They're certainly open to that and it's painful to them to have to enter into those agreements. So it's not an easy issue. On the other hand if you look at the people in Alert bay and see what the impacts of fish farming have been economically -- which has been squat to the people in ah Alert Bay - and in terms of the sea lice and diseases, they have been devastated by the impact. There has been very little benefit for them. So I think the brothers and sisters of first nations should inform those who are about to enter into agreements with their own experience. Educate them, but they are going to have to make up their own mind. At this point there are too many questions about open pens. Try to seek government subsidies for solid containment. Do it as an experiment. Let's find out whether it can be done and how to do it.

How do you respond to the claims that the risk of genetically altered salmon interbreeding with wild salmon is so small, and that the benefits of faster-growing fish ouweigh the potential dangers?

We're at a point where genetic engineering is really at the beginning of its impact on our lives. This is revolutionary technology. There is no doubt about it. Now when a technology, a new technology, is mature that means that you can take a specific sequence of DNA pull it out of an organism and stick it into a very specific spot in the DNA of another organism and predict with absolute certainty what that result will be. Now when you can do that over and over again, then it's a mature science. But then you can't publish papers. No one wants to publish papers about something you know what the results will be. The last time I looked, the biotechnology journals are filled with papers. What does that mean? We know squat.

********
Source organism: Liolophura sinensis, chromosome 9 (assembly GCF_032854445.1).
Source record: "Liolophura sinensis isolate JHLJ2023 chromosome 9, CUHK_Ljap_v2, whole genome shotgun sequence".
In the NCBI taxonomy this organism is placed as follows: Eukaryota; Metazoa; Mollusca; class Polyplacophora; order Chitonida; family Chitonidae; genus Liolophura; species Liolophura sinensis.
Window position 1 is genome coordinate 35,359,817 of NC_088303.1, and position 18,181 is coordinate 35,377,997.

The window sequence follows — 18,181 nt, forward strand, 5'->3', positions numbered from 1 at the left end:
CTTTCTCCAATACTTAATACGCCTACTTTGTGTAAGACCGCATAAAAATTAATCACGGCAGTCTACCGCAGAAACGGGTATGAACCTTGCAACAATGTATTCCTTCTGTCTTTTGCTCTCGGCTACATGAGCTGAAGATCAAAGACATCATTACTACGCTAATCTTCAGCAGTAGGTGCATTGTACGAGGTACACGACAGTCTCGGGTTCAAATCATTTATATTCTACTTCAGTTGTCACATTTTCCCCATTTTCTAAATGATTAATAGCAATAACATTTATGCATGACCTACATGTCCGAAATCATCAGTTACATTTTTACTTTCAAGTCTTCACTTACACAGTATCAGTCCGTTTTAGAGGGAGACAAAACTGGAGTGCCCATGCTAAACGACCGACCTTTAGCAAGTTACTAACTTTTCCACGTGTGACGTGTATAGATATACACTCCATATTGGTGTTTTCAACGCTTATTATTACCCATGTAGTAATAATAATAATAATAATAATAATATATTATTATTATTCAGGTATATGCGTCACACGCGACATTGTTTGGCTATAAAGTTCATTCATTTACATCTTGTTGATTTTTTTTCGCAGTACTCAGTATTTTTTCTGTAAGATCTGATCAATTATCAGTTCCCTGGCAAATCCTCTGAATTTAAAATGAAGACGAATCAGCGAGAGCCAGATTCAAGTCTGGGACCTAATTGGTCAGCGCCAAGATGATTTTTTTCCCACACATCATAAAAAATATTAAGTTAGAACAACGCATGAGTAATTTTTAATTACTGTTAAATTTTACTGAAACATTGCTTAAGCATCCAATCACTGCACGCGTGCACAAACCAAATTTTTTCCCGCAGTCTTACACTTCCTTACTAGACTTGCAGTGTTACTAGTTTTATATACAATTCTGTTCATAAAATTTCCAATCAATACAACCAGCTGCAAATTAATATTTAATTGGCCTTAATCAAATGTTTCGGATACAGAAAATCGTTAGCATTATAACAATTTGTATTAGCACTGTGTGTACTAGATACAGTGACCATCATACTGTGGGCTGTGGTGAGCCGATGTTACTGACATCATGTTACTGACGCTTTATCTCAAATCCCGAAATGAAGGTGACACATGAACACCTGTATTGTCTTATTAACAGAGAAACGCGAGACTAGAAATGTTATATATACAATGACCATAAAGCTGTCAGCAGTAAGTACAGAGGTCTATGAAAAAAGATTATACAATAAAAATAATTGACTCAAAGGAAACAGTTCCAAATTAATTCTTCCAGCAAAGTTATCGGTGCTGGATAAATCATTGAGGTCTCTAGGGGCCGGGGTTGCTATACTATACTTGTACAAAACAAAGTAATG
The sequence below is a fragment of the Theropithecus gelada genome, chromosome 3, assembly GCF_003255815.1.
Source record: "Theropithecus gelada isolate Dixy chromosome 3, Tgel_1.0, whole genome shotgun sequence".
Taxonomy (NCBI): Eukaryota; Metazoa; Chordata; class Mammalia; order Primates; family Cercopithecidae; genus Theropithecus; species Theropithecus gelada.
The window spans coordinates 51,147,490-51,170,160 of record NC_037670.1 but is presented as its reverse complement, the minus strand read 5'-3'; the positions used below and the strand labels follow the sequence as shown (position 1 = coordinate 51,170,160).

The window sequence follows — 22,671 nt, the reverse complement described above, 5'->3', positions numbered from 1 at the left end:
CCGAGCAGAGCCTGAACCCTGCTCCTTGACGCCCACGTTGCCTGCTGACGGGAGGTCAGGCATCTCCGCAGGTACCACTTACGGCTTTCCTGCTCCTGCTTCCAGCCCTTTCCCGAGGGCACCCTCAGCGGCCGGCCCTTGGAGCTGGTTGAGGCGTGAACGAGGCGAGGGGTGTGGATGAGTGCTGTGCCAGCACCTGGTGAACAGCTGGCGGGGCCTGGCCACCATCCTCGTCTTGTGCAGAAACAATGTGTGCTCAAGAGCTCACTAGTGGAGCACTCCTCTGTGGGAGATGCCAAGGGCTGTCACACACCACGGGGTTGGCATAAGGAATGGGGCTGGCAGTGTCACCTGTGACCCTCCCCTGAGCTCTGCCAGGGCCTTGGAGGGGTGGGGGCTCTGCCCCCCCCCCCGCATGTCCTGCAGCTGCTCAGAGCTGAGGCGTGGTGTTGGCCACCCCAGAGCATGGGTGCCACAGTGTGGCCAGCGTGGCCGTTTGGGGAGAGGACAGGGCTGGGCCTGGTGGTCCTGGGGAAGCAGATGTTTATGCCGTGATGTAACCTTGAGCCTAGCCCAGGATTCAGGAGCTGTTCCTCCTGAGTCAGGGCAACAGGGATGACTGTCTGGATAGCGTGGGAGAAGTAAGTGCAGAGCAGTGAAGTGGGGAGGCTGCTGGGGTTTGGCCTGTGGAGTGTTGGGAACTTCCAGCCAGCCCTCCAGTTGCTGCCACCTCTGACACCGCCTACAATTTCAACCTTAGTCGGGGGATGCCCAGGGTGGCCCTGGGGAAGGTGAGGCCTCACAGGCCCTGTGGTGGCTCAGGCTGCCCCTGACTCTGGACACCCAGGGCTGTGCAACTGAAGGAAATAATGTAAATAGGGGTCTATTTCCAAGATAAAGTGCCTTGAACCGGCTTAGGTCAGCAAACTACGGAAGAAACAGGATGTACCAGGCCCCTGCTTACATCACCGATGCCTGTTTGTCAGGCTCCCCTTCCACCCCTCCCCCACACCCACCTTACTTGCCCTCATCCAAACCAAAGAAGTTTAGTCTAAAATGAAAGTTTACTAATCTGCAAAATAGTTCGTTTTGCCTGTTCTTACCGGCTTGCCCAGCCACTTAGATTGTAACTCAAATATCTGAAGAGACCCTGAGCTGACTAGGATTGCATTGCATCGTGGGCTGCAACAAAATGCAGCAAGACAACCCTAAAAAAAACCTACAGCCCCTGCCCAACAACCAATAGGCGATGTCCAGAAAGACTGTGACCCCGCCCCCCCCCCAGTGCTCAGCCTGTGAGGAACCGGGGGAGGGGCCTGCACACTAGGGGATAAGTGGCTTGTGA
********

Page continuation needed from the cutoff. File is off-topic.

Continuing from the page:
One of the leading inventors of biotechnology, Craig Venter, who started Solara, which is a company that really got the ball rolling on the human genome project, regarded as a bit of a renegade, but he really drove the completion of the human genome. You know he said a couple of years ago and let me quote this in his words. He said that the amount that we know about basic biology and cells and how they function is less than one percent. He said we know shit about basic biology. Now hearing that from one of the leading guys in a popular journal, you then have to ask, if we know shit about this kind of basic information how dare anyone have the arrogance to say I know for certain the risks are that small.